Fuel prices are anticipated to remain steady during the first two weeks of September 2023, according to projections by the Institute for Energy Security.
This expectation is attributed to the deceleration in international movements of petroleum products and the stability of the Ghanaian cedi against the U.S. dollar during the second pricing window of August 2023.
The observed dynamics of finished petroleum products on the Standard & Poor (S&P) Platt platform in the previous window showed Gasoline (petrol) trading at $989.48 per metric tonne compared to the previous $967.29 per metric tonne.
Similarly, Gasoil (diesel) shifted from $901.73 per metric tonne to $912.68, while the price of Liquid Petroleum Gas moved to $557.05 per metric tonne from $547.52. These fluctuations translated into price effects of 2.29%, 0.13%, and 1.7% for Gasoline, Gasoil, and LPG, respectively.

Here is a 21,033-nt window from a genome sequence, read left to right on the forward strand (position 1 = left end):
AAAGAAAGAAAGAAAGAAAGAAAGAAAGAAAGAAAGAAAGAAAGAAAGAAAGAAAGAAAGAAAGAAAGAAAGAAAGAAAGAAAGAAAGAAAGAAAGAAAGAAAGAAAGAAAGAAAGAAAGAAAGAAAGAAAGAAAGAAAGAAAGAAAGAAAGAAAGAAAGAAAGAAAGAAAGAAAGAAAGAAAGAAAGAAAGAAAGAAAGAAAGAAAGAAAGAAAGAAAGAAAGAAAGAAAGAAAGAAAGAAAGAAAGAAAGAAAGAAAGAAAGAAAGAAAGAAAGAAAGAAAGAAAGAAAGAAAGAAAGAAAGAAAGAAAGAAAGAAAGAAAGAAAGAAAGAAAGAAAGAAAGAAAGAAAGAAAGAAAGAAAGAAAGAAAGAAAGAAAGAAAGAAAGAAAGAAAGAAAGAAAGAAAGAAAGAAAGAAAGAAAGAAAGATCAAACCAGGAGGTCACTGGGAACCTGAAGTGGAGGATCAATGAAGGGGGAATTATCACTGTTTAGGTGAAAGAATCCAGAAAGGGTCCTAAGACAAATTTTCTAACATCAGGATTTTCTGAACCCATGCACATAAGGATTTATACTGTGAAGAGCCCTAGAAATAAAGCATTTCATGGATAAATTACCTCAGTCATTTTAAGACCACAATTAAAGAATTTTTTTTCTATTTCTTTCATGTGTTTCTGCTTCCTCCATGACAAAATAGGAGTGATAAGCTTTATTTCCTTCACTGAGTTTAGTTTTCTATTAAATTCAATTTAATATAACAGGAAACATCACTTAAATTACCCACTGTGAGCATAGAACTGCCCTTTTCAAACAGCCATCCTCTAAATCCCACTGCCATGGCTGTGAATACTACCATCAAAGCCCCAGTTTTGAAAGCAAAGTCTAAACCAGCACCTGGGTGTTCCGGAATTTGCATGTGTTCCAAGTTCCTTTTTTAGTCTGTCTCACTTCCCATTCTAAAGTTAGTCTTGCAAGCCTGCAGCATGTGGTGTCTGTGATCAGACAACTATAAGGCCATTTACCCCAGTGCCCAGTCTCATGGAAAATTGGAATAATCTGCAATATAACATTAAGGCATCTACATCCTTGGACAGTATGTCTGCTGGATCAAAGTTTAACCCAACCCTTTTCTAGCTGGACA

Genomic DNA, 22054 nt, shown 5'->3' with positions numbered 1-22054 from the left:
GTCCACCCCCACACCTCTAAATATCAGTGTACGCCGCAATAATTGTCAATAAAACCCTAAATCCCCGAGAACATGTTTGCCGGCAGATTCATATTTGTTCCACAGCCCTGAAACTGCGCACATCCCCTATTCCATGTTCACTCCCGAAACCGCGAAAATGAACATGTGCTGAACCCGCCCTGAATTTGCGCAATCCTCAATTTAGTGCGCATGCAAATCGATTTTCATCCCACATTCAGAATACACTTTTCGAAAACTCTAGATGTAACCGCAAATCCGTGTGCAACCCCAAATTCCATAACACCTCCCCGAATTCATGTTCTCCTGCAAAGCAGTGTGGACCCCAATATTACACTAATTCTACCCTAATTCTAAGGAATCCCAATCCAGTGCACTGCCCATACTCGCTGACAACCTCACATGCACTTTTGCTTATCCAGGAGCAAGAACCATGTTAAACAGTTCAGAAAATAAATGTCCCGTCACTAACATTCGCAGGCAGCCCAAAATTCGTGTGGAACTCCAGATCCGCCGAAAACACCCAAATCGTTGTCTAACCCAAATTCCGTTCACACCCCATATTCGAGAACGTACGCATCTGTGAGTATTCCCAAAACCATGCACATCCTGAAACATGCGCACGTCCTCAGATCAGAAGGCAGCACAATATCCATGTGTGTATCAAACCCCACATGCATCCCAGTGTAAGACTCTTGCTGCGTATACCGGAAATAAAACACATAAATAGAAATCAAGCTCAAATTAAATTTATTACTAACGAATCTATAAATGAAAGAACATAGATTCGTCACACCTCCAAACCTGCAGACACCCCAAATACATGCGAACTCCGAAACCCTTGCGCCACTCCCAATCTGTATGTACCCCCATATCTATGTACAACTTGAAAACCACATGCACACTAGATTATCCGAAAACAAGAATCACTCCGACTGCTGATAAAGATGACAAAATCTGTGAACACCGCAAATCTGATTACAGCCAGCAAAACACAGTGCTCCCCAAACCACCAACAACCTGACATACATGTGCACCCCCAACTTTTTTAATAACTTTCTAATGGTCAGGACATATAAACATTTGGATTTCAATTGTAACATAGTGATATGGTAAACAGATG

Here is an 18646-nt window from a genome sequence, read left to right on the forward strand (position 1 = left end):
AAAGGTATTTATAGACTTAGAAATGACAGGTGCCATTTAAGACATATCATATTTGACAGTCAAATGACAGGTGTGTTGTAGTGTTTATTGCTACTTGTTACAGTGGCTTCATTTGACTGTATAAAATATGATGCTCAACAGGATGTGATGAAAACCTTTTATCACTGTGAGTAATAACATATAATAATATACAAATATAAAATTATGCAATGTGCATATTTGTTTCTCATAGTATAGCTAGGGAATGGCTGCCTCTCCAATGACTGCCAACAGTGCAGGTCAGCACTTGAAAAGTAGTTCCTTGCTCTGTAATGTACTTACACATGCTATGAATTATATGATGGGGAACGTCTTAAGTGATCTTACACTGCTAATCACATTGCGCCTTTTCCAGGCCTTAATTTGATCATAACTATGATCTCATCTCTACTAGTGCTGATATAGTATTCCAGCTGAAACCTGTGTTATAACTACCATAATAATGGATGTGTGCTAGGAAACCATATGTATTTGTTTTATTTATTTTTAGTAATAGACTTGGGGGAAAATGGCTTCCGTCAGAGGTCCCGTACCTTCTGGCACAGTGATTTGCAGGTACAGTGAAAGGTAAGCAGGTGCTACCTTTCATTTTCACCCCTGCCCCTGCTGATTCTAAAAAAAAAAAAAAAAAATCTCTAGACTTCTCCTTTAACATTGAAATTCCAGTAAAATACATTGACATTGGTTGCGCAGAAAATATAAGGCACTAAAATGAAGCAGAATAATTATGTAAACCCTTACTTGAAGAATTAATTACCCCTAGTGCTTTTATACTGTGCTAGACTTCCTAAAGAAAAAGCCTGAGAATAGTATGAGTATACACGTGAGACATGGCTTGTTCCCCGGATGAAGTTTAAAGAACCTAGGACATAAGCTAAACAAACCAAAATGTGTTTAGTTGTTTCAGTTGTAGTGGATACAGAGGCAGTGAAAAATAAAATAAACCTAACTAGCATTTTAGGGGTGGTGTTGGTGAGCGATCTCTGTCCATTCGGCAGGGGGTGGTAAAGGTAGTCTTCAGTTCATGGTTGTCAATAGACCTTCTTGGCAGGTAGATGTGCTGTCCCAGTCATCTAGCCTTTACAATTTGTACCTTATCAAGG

The IES Economic Desk’s analysis of the foreign exchange (forex) market indicated a 0.52% depreciation of the Ghanaian cedi against the U.S. dollar over the past two weeks, moving from ¢11.39 to ¢11.45.
In the local fuel market, during the second pricing window of August, domestic petroleum product prices experienced increases of 5% for diesel and 3.90% for petrol.
A simple random sampling of Oil Marketing Companies’ (OMCs) price data by the IES over the same period showed average prices per litre of petrol at ¢13.02, diesel at ¢12.85, and LPG at ¢13.14 per kilogramme.
On the global front, Brent Crude oil was priced at $84.48 per barrel on August 28, 2023, with an average price per barrel of $84.16. The current landscape is influenced by China’s property crisis, causing reduced risk appetite and concerns about the country’s economic health. Despite this, data from China’s oil consumption suggests contrary trends, leaving analysts skeptical of these fears.